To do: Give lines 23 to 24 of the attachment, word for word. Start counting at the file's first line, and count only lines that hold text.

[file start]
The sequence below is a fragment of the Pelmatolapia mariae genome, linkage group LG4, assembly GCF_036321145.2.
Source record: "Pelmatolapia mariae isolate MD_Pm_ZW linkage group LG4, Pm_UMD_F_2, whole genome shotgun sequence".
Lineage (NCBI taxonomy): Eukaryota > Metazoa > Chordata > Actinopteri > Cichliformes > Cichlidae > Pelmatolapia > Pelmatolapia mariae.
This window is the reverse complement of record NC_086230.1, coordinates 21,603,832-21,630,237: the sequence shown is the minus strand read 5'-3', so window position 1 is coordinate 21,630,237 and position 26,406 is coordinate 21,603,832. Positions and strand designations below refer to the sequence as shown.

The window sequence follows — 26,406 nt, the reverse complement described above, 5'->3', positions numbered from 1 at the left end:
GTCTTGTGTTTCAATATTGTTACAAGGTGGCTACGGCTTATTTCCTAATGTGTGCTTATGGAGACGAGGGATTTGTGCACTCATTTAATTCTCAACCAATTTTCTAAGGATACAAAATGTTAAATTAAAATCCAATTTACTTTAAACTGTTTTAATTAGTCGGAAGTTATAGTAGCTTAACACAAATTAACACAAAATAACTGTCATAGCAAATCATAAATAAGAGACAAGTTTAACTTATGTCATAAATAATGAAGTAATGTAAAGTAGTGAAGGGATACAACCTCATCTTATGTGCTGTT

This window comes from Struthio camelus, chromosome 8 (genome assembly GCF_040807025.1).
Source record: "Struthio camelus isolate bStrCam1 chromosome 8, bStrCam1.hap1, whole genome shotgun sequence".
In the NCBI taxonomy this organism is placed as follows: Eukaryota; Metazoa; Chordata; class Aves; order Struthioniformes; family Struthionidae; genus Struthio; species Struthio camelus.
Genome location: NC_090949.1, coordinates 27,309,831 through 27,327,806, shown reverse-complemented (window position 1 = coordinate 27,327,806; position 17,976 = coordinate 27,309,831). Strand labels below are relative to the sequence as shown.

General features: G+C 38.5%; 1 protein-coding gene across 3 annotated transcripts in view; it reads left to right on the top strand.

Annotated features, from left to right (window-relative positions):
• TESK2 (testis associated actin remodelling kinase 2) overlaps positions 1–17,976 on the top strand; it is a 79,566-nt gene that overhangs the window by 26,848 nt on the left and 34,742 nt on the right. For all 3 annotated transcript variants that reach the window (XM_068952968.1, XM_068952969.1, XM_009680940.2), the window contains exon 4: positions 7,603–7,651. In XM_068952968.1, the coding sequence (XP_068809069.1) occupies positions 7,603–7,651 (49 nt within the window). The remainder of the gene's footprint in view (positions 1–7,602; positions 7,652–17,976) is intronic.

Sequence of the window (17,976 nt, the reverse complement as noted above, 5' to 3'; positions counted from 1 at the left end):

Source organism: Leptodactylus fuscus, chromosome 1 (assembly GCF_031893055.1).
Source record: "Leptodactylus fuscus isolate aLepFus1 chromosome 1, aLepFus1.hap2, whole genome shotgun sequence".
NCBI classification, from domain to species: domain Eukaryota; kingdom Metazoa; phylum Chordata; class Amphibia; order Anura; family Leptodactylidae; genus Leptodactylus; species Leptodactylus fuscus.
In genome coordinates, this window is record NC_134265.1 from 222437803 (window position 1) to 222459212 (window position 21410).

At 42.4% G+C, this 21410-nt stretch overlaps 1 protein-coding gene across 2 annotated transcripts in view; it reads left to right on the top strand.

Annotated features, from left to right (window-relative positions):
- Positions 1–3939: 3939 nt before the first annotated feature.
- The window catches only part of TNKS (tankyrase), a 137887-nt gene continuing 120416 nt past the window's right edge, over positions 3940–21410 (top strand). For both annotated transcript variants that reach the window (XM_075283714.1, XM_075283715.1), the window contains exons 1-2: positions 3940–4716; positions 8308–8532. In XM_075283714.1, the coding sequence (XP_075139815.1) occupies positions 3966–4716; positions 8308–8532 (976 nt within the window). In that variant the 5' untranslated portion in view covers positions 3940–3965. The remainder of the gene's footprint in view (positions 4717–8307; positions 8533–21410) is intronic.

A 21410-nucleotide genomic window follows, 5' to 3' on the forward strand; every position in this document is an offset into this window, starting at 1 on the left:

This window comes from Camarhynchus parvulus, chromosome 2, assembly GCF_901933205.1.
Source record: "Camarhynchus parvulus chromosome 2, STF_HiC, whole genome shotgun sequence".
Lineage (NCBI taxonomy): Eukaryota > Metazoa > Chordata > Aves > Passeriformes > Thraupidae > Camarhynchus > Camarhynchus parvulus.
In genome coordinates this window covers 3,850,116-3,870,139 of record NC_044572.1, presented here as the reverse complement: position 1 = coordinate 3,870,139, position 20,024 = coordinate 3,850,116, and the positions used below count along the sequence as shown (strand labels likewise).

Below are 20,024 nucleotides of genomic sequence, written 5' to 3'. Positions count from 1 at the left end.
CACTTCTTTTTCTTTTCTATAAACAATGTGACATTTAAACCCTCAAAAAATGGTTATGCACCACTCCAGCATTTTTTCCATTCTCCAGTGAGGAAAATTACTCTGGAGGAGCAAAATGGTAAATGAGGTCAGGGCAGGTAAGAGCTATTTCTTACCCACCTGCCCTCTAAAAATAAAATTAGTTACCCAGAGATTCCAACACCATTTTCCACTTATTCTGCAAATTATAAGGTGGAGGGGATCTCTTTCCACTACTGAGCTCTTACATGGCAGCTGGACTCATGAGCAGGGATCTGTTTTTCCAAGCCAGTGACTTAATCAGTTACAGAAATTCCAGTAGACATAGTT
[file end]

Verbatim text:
A 21410-nucleotide genomic window follows, 5' to 3' on the forward strand; every position in this document is an offset into this window, starting at 1 on the left:

This window comes from Camarhynchus parvulus, chromosome 2, assembly GCF_901933205.1.